Ed Hunter and Joe Piccone, flying aces of Cortez, flew within the wake of the Usher plane as each phantom ship circled the snow-capped summit of old Lizard Head, dropping their heavenly parcel into the lap of the Galloping Goose.
“The monster Leviathan of the mountains, the rotary snowplow, is supposed to open the road today (Wednesday) should it fail to reach the unfortunate maroons who have fire in abundance. Our surmise is that the Cortez armada of the skies will once again hover above the Galloping Goose with its broken wing and frozen toe.
March 15, 1944It has been reported by Usher that both planes flew low over the bus about 11 o’clock that morning, practically dropping six sacks of food and medicine on the bus doorstep, so there is no doubt the supplies reached the storm victims. Incidentally, the provisions turned out to be mostly canned baby food. Those in the plane were Milton Morgan flying with Usher and Ed Hunter, with Joe Piccone.
Word also has been received there is coal on the bus. The bus, converted to run on rails, is equipped with a small stove, and coal could be taken from the engine so they did not suffer from cold. Mail sacks had to serve as beds.
It was also reported that 10 people are trapped now as two engines were marooned in addition to the bus. One engine was pulling the bus when it became stalled. Engineer Walter Virden of Rico and Fireman C.A. Rusher of Durango are the crew on the stalled lead engine, making six people in all that are trapped with the bus. Four miles behind on the rescue engine, which was marooned, are Engineer W. G. Laube of Durango and Fireman Steve Cannon of Durango. Accompanying them yesterday were C.R. Rhodes, RGS bridge foreman of Durango, and Alex Vigil, section foreman at Dolores. When their engine became stalled, Rhodes and Vigil took some sandwiches and other supplies and attempted to walk to the stranded bus. It is believed the two men, realizing they couldn’t walk to the bus but fortified with plenty of food and matches, took shelter in one of the cabins along the way.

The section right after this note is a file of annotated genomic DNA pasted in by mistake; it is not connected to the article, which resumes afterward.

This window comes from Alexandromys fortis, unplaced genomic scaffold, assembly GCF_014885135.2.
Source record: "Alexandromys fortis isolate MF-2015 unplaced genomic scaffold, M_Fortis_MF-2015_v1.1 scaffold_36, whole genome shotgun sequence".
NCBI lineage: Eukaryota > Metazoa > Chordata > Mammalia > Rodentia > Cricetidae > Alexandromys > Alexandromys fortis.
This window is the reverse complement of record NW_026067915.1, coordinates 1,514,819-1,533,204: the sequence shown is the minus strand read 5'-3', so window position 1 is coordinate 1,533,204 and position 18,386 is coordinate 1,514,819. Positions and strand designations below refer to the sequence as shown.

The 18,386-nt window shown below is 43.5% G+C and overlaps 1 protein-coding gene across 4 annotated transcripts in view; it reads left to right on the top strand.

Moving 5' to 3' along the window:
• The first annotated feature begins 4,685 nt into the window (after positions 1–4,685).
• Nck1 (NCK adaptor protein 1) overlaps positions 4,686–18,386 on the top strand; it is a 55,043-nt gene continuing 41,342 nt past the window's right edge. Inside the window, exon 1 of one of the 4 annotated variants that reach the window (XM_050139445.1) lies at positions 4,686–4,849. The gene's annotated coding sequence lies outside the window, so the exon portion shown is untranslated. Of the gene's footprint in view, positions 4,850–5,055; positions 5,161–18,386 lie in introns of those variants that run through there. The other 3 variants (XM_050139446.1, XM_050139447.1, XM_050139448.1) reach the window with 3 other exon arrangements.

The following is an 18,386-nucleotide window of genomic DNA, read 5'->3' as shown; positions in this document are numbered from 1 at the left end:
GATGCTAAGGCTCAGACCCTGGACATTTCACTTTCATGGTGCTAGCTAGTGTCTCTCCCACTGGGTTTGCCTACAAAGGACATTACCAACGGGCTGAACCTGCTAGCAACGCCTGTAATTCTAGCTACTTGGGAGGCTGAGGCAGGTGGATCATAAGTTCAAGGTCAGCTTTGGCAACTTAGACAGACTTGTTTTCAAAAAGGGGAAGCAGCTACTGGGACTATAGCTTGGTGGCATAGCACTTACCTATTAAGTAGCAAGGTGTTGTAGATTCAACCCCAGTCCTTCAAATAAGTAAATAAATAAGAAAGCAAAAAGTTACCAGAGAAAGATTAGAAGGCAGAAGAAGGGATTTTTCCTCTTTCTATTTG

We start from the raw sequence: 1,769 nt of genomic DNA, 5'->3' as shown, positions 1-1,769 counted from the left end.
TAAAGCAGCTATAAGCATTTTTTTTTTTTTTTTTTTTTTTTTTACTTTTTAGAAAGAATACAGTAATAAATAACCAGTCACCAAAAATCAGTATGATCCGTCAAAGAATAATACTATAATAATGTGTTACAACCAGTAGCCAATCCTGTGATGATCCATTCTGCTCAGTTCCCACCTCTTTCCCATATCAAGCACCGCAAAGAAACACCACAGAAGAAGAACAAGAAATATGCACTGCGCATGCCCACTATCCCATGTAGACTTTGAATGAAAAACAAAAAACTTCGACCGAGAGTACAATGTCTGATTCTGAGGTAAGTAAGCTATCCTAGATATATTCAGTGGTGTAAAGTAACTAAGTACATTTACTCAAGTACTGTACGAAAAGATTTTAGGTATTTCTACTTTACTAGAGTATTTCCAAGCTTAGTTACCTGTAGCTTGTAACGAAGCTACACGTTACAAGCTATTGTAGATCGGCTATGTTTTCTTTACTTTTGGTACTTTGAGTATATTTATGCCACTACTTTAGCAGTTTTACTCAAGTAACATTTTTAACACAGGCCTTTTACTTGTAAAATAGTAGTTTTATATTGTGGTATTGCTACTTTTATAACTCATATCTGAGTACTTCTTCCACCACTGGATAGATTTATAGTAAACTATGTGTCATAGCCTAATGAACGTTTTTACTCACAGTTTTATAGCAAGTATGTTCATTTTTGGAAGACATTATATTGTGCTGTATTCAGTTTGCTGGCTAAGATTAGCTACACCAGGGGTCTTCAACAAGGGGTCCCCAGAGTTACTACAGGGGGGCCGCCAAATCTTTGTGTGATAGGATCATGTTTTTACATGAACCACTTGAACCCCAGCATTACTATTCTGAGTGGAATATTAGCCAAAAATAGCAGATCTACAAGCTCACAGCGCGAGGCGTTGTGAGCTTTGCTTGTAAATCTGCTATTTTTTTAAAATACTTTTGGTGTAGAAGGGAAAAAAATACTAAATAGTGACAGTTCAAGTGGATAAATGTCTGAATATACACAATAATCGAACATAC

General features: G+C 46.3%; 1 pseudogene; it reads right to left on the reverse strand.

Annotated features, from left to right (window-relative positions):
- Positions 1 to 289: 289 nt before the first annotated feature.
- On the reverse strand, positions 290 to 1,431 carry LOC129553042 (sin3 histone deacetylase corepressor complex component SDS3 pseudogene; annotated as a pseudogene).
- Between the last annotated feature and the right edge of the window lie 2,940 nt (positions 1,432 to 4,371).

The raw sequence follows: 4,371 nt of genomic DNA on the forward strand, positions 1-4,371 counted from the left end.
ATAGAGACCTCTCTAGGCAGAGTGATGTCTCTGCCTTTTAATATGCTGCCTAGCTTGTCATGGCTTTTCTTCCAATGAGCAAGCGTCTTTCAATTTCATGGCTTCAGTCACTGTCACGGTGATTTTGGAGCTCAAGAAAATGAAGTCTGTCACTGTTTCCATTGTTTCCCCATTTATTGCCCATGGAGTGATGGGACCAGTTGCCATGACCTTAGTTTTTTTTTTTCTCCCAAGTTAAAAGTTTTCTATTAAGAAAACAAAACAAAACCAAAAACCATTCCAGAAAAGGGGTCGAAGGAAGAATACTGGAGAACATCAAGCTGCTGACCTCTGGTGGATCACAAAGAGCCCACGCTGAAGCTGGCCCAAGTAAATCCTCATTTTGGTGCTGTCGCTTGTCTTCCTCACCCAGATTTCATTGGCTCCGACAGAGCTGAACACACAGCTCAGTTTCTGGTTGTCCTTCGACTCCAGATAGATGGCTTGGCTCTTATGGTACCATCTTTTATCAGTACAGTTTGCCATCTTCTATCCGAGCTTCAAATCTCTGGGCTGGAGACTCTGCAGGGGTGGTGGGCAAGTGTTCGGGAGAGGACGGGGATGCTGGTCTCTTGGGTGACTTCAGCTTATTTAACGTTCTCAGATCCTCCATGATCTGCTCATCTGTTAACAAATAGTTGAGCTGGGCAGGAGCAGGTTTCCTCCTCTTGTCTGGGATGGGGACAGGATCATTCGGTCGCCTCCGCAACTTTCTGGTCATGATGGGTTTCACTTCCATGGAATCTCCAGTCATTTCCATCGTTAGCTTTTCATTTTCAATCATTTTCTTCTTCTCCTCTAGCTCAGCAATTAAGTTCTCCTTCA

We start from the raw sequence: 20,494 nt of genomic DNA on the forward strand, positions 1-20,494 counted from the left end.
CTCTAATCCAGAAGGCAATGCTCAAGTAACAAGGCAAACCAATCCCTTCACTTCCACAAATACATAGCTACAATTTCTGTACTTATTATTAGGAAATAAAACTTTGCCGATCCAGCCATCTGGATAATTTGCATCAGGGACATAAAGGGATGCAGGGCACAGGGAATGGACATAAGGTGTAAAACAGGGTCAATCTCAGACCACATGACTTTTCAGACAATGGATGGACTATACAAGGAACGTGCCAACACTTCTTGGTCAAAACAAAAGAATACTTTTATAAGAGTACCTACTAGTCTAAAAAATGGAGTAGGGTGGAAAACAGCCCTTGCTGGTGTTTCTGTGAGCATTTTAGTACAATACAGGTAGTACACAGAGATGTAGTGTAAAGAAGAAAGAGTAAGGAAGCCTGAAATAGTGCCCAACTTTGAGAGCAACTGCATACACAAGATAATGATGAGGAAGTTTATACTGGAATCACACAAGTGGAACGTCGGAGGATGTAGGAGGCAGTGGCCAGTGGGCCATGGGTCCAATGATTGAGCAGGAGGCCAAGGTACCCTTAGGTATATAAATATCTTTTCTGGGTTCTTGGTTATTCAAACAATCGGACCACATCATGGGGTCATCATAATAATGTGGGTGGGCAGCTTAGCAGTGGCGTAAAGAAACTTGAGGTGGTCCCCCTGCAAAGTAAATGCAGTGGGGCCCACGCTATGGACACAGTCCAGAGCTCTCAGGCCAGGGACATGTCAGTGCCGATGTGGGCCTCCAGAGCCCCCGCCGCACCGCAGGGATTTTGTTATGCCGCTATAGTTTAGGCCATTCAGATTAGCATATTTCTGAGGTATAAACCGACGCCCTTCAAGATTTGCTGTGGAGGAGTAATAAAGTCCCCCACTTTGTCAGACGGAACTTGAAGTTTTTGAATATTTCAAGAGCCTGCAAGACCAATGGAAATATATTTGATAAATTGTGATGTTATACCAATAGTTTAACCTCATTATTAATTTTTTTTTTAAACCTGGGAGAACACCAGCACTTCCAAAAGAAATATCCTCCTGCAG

Another source reported that Cooper attached his telegraphone to a wire and notified the office of their predicament. The company procured the services of Roy Pettingill of Rico and his truck to go to their relief. Three section men along with Pettingill took along a toboggan, snowshoes, shovels, blankets, overshoes and lunches. Pettingill found several small slides had run, but he managed with bucking and shoveling to get through them. They got within 1½ miles of the bus when they could go no farther. Pettingill and one of the men took to snowshoes and got to the stranded passengers about dark.
The Johnsons refused to leave as they were afraid of snowslides on the road and because they had been told an engine would reach them the next day. Virden and Rusher went to the truck and brought back the three lunches that had been left there.
The railroad had, the day before, made arrangements with Pettingill to go again to the rescue of the passengers. More slides had run, so the county bulldozer preceded the truck. They started out on the morning of the 15th. It was late when they reached the Coke Ovens, 6 miles from Rico. They started out again but didn’t get as far this time, so had farther to walk to the bus. Pettingill, Louis Jones and Buck Lill, on snowshoes, pulled the toboggan loaded with blankets and food and arrived at the bus about dark. The passengers had no objection to leaving this time, so the woman and child rode the toboggan, and the man walked.
Now the Johnsons were stranded in Rico, but they talked to Mr. Pettingill and asked him to try to get them out by truck. They started out about 8 o’clock the morning of March 17, and after bucking miles of mud and having to drive on the railroad track because of big rocks on the road, they arrived at Dolores at 4 o’clock.
On March 22, the stranded bus and engine returned to Rico.
June Head, historian of the Montezuma County Historical Society, can be contacted at 970-565-3880 for comments or corrections.